In the case of my friend, even though she is spiritual and believes her baby’s journey was for a reason that will unfold, she and her husband have a lot of pain. She has the physical pain and body changes of giving birth. There is the nursery and no doubt things around the house that remind them of the baby they never brought home. There will be a lot of hard days, months and years ahead.
Another friend of mine, Michele, lost her beloved husband of 30 years in May 2018. This loved minister left a huge legacy and hole in the community. My friend is also a minister and there are days she didn’t know how she was going to breathe and get through the day. There were days she was mad at God. I’m guessing my aunt felt the same way in the days and months after my uncle died. I’m sure there’s a version of this that remains no matter how much time passes.
- Infuse Fun in your everyday life. Create Memories. Do not wait to take those vacations. My Uncle Riley and his beautiful family experienced amazing things around the world. These memories help heal and create beautiful legacies. My friend, Michele and her husband Lonnie, took annual vacations and experienced many adventures together. His funeral had table after table of pictures from their life together. It was clear they lived an authentic life full of love and fun!
12. Speaking of legacies, it’s never too early to have conversations of the heart. Ask older family members questions about their life. It will bring you closer together and help them be at peace. Remember, in the end, our lives will be measured in a sentence or two. Pick your sentence today. Think about how you want to be remembered and then take action each day with your words and actions toward that legacy.Remember, in the end, our lives will be measured in a sentence or two. Pick your sentence today. Click To Tweet
My Uncle created a beautiful legacy for everyone that loved him through his living consistent with his values and beliefs. Same with my Aunt Sini. You can see her beautiful legacy when you see her beautiful children and granddaughter.
My friend’s beautiful 2-day old baby that died left a legacy of unconditional love and support. People around the world prayed for her, held hope and vigil. While she didn’t travel around the world, she touched lives all over the world.
I think it is absolutely beautiful that Senator McCain planned his entire funeral…down to every last detail. This probably helped him be at peace with death. In the last year of his life, McCain shared his regrets and final thoughts.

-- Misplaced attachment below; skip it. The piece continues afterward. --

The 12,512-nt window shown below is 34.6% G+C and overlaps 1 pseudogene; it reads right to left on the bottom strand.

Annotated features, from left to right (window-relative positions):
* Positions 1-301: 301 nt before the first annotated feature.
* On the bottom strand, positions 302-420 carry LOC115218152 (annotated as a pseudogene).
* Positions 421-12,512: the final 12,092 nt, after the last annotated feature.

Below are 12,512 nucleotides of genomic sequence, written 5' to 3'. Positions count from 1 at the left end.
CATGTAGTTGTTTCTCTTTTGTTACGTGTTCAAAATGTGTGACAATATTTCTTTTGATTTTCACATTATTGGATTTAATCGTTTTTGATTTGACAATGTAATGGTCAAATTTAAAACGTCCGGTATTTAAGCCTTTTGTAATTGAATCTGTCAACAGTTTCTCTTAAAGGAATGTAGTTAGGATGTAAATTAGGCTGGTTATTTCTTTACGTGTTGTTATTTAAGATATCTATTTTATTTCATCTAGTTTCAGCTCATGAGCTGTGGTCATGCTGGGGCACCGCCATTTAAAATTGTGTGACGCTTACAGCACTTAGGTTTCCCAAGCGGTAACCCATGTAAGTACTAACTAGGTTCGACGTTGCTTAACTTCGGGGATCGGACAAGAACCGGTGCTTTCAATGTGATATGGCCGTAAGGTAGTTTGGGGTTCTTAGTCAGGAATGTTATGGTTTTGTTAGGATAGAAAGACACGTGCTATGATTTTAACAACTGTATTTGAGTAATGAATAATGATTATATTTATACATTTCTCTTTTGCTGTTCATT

- Hurt people hurt people. When hurt people lash out is when they need our love and compassion the most. This goes for anything in life. Love always wins over hate, fear, and worry.
14. Plan your death in life. This is the only way to ensure you and your loved ones left behind will have some peace and less stress. Here’s the other part of building a legacy: the legal stuff… the stuff we don’t want to talk about. Consider Aretha Franklin, the Queen of Soul, who died without a will! Other entertainers who passed away without a will include Prince, Michael Jackson, Amy Winehouse, Bob Marley, Jimi Hendrix, Sonny Bono and Kurt Cobain.
Perhaps the most notorious case of an entertainer who died without a will is James Brown. It’s been 11 years since he died and not a penny of his estate has been distributed yet. There is no end in sight to the chaos of his estate.
You don’t want to leave your life assets in disarray or not have your wishes followed.You don’t want to leave your life assets in disarray or not have your wishes followed. Click To Tweet
The only way to ensure your wishes ARE followed is to have (at a minimum):
- A will.
- Durable power of attorney.
- Medical power of attorney.
- Advanced medical directive.
Find out how you can get all of these documents AND have access to talk to any attorney for any reason at any time for a low monthly rate here: https://bit.ly/coachtandyls
This month is National Prepardness Month and the theme this year is Don’t Wait Communicate.It’s not just death we need to prepare for, it’s all emergencies. Preparing your family for an emergency is as simple as a conversation over dinner. Get started with tips from www.ready.gov #PrepareNow #NatlPrep Click To Tweet
You know… just in case you needed an excuse to get prepared!
- Everything is energy and energy is everything. Your loved ones are always just a thought away. Ask for their help. They want to be there for you. There are ways they can now be there for you in ways they couldn’t in the physical world.
16. Help can come in unexpected ways. A friend who was a caregiver for her mother got help from a distant aunt when she needed it most.
17. When death happens, we can question our faith in God, our trust in life, and why seemingly bad things happen to good people.
I believe everything happens for us, not to us. We never know what this means or how tragedy can possibly turn into blessings; particularly amid the depths of pain.
I believe GUS (God, Universe, Spirit) has a bigger plan for our lives that we don’t always see. I can think of countless stories where horrific tragedies turned into advocacy, people choosing a different life path, and life blessings happening where they may not have otherwise.
As a four-time cancer thriver who beat stage 4 head and neck cancer the fourth bout, faith, trust, support, and gratitude is what got me through. I absolutely believe without a shadow of a doubt that had my mindset, faith, trust and positive support system been anything less than this, I wouldn’t be here today. Keep hope and faith alive in your heart and mind.
May these lessons help guide you in life so you can experience greater love, peace, happiness, and freedom.
What’s missing from this list? What’s a big lesson you’ve learned from death, grief and loss? Comment below with your thoughts!
Want more articles like this?
1. Here’s the article I referenced above about my friend Jerri’s experience with her son, Shawn. https://tandyelisala.com/when-gratitude-kindness-grief-hope-and-compassion-collide/
2. Here’s an article about what cancer taught me about love: https://tandyelisala.com/365-life-shifts-cancer-taught-love/
3. Here’s a forgiveness and healing exercise: https://tandyelisala.com/forgiveness-and-healing/
4. Here’s an article with some affirmations to help infuse positivity in your life: https://tandyelisala.com/30-repeat-worthy-september-affirmations/
5. Here are 3 grief myths and how to bust through them: https://tandyelisala.com/3-grief-myths-and-how-to-bust-through-them/